Back to a full issue this week, feels good.
I only came across four breach-related articles, which makes me think I must have missed a few. But I don't know if I want to dig deeper for more. One of them is a breach of 11 million health records so I won't call it a win. Temporary progress? Maybe everyone is just on holiday.
On that note, have a good weekend y'all!
Breaches and leaks
- HCA Healthcare disclosed a breach impacting an estimated 11 million patients: link.
- Gaming gear company Razer seems to have been breached: link.
- Deutsche Bank confirms a breach at one of its service providers through MOVEit: link.
- John Hopkins is facing a class-action lawsuit in response to its MOVEit related breach: link.
They seem to be taking this serious, very nice. Quick random sample of initiatives that they want to implement: accelerate adoption of memory safe programming languages, disrupt the ransomware ecosystem, look into a Federal insurance response in case of a catastrophic cyber event, and much more. An overview of the five pillars of the strategy can be found here, and the full implementation plan here (pdf).
Gotta patch 'em all
- Microsoft's Patch Tuesday fixed no less than 130 vulnerabilities, four of which are actively exploited: link.
- Apple issued emergency updates for an actively exploited WebKit vulnerability: link.
- MOVEit fixed another three vulnerabilities: link.
- In case you run a Mastodon instance: four issues were found in a security audit requested by Mozilla, one of which makes it easy to completely own an instance: link.
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Queue a few years of confusion in documentation and architecture meetings. If you're thinking "which exec got promoted over this brilliant nugget" you're probably not alone. This article from The Register voices some of the community feedback as well.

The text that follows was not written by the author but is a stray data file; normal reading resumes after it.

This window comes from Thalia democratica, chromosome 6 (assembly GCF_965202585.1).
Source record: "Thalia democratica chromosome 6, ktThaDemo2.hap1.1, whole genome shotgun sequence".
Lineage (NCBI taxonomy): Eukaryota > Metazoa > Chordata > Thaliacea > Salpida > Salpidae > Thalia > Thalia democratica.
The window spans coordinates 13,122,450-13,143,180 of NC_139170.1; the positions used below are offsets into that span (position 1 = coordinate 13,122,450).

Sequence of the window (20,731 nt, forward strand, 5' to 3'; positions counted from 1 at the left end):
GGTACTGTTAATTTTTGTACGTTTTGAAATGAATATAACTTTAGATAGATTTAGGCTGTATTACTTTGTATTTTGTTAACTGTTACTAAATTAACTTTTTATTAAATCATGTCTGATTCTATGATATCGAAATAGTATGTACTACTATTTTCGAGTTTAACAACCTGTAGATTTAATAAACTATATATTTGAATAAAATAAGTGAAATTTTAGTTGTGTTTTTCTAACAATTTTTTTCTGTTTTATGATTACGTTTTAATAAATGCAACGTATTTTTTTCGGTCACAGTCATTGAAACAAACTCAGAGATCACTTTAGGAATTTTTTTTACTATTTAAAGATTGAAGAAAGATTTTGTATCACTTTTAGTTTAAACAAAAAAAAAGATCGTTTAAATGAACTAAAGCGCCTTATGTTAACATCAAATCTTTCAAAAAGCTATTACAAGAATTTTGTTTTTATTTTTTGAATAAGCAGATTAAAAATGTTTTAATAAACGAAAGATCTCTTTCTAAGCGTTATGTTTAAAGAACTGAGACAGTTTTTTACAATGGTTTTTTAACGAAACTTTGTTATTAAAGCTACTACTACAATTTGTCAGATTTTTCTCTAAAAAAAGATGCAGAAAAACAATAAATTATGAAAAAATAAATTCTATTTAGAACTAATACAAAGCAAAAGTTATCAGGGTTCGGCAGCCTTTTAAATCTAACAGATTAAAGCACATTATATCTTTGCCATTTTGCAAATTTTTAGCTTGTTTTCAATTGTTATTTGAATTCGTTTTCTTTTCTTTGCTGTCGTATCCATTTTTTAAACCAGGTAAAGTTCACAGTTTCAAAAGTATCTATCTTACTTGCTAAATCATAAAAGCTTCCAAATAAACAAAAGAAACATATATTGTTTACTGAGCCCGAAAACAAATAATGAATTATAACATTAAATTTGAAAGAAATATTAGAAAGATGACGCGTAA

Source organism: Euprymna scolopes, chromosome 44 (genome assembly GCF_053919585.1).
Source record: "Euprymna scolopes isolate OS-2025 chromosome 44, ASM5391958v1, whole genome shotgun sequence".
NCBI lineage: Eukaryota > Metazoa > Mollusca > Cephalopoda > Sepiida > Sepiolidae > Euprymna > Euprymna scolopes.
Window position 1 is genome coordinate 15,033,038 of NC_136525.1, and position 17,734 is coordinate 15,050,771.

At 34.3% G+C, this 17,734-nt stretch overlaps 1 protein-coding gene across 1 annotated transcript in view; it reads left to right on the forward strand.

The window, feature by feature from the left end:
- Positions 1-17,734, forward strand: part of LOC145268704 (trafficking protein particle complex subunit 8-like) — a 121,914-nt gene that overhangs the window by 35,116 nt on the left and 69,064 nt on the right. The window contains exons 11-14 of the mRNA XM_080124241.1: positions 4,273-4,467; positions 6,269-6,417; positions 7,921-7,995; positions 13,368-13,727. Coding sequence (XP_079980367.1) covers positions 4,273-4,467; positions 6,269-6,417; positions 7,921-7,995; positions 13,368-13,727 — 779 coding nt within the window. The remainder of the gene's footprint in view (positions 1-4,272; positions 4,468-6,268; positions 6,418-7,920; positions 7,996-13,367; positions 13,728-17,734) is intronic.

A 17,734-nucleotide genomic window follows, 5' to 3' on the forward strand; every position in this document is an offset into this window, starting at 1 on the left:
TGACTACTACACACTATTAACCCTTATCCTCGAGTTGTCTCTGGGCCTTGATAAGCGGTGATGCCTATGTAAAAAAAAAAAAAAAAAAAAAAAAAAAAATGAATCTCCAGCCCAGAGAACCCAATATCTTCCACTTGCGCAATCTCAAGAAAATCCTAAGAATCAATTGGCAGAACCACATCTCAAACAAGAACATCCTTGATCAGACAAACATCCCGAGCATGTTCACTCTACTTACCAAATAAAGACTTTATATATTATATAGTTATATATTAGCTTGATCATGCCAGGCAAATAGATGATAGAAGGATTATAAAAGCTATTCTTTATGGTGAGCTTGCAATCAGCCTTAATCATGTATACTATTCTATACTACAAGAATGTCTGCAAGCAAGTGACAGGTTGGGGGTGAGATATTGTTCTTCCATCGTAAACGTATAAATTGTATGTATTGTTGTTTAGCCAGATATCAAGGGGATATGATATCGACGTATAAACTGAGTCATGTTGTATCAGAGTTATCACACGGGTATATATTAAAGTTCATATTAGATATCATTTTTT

These kind of attacks happen all the time, but it's worth highlighting a deep dive once and a while, especially on something as big as a NATO summit. Apparently they are burning a Microsoft Office zero-day in the attack.
Could be fun to try out, but be warned that there are currently some issues.
Google is fighting back against the constant invasion of malware on Google Play by requiring all new developer accounts registering as an organization to provide a valid D-U-N-S number before submitting apps. TIL is that such a DUNS number is used everywhere, but is actually a proprietary standard issued by one private company? I had no idea.
Seems interesting enough to be aware off. I don't have anything intelligent to say about this though. I can rant about how idiotic I generally find software patents but I'll spare you. Popcorn?
Most of you would be familiar with the excellent Security Risk Management Body of Knowledge (SRMBOK). The folks behind that initiative have released a series of guides as well as a fully worked out risk assessment template. The template alone can save you hours of work, and even the video on this page is a free mini-training course in the style and content of a risk assessment. I hope it's useful. (Sponsored)
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